QUEENSBURY — Warren County prosecutors have agreed to drop nine felony charges filed against the former project manager of Lake George Watershed Coalition who is accused of stealing hundreds of thousands of dollars in grant funding.
The county district attorney’s office has agreed to drop some of the charges in response to a pretrial motion filed by David J. Decker’s defense counsel, who claimed that some were duplicitous and/or multiplicitous. Decker faces a 22-count indictment, and the weightiest charge against him, corrupting the government, is not among the charges that prosecutors have asked to dismiss.
Duplicity is the joining in a single count of two or more distinct and separate offenses; multiplicity is the charging of a single offense in several counts. A finding of either can result in the dismissal of some charges.
After a review of the case, the Warren County District Attorney’s Office agreed to dismiss some of the charges that defense lawyer Karl Sleight claimed illegally overlapped.
District Attorney Jason Carusone said the decision on which charges to continue to pursue came as his office reviewed evidence in the case and responded to defense counsel pretrial motions.
“As we continue to evaluate the evidence and apply the appropriate standards under the law, we have determined which counts our office can bring to trial,” he said.
He said he could not elaborate at this point in the case.
Among the counts to be dropped are felony charges of defrauding the government, grand larceny, scheme to defraud, tampering with physical evidence and falsifying business records.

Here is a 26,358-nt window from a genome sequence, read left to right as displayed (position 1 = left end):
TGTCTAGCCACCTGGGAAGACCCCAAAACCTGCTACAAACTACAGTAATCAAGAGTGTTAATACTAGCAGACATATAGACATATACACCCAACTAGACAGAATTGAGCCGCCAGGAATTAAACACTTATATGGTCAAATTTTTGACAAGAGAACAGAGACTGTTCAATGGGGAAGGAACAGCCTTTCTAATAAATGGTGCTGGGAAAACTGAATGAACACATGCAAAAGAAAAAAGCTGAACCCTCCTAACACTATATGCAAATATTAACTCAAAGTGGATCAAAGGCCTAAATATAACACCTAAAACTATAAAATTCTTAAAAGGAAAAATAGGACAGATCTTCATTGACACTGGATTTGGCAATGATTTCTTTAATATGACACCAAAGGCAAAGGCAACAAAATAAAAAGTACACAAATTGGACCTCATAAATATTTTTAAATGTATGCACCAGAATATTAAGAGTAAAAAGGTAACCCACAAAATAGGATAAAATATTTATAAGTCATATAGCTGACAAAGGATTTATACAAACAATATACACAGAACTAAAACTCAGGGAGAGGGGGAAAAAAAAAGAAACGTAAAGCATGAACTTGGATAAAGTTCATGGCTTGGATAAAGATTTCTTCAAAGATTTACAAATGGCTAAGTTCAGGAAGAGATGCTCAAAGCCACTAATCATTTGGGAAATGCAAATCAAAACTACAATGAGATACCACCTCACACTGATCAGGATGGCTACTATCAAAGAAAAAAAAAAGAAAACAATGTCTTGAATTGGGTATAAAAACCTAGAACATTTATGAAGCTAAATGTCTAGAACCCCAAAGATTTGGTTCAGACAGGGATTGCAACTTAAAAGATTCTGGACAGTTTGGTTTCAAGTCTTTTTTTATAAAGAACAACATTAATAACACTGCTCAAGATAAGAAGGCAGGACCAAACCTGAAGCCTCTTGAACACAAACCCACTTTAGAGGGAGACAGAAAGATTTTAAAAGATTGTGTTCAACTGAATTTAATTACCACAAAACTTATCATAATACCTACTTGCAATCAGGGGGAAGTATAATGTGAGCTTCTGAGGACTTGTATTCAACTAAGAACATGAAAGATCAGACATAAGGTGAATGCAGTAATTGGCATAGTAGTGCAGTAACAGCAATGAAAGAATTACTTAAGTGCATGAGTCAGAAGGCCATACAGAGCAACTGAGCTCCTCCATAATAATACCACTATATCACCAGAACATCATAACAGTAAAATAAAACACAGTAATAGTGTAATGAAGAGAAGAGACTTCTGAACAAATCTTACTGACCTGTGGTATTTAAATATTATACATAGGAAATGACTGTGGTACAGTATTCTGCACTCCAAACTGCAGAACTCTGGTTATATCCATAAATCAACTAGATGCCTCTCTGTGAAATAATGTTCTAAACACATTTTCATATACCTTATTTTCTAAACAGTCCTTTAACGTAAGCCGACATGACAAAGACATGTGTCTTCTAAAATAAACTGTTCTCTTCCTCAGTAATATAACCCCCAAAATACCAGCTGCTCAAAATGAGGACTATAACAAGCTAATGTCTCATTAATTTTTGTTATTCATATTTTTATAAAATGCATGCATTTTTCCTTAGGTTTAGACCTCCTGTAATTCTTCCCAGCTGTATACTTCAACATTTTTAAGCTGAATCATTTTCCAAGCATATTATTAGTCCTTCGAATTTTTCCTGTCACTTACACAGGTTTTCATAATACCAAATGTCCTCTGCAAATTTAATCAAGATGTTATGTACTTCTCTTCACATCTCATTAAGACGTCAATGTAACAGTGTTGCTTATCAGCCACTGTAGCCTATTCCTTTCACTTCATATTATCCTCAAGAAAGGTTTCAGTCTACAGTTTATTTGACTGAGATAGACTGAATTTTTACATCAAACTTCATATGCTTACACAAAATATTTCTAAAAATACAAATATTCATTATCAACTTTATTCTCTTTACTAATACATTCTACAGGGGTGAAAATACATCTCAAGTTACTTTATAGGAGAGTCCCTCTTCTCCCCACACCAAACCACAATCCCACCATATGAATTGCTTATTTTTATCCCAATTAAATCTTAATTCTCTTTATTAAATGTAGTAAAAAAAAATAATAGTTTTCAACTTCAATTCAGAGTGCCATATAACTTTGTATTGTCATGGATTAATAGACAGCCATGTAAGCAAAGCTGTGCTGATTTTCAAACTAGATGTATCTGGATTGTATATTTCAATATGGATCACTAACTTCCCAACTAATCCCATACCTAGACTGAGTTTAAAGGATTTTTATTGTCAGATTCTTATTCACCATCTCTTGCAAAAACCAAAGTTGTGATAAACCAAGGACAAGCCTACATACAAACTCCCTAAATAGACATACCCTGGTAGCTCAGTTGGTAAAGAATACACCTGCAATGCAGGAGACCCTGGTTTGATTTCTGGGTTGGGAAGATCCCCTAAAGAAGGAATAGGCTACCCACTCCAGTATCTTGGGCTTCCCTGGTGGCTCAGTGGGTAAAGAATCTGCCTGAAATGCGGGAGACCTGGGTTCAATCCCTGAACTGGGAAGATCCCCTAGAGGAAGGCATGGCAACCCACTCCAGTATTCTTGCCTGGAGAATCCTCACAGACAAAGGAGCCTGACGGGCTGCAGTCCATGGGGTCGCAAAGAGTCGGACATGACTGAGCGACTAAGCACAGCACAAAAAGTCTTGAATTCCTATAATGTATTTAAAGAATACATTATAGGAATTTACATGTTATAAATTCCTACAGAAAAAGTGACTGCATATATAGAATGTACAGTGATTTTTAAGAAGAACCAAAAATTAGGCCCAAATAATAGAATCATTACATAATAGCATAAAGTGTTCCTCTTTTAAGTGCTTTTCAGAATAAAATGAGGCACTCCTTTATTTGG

Charges that include corrupting the government, second-degree grand larceny, third-degree grand larceny and tax fraud-related counts remain.
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Decker still faces up to 25 years in state prison on the weightiest charge.
Sleight on Monday reiterated a comment he made at Decker’s last court appearance, that he believes the case against his client is “falling apart.”
“The investigation relied on by the district attorney was faulty and drew inaccurate conclusions. It is exceptionally rare for a prosecutor to voluntarily dismiss charges before the court rules on the motions,” he said in an email. “Mr. Decker did not commit any crime.”
Warren County Judge John Hall has yet to rule on the motion, but with prosecutors indicating they will not pursue the nine charges, dismissal is all but a certainty.
Trial in the case is likely in July, as Sleight and lawyers with state agencies jostle over records to which the defense is entitled pursuant to a subpoena issued by Hall. Motions to quash the subpoenas have been filed.
Decker, 67, of Burnt Hills, oversaw environmental and water quality projects for the coalition of municipalities and environmental organizations for nearly two decades, handling millions of dollars in state and federal grants.
He has pleaded not guilty to the indictment, which stems from his arrest in March 2017, and he is accused of stealing $440,000 while working on coalition projects between 2013 and 2017. Some of the money was allegedly funneled to a shell contracting corporation he created that did not provide any services or materials to the projects for which it was paid.
He has claimed the money he received was legitimate payment for his work, but he is accused of tax fraud for not claiming the money on his state taxes in 2012, 2013 and 2014.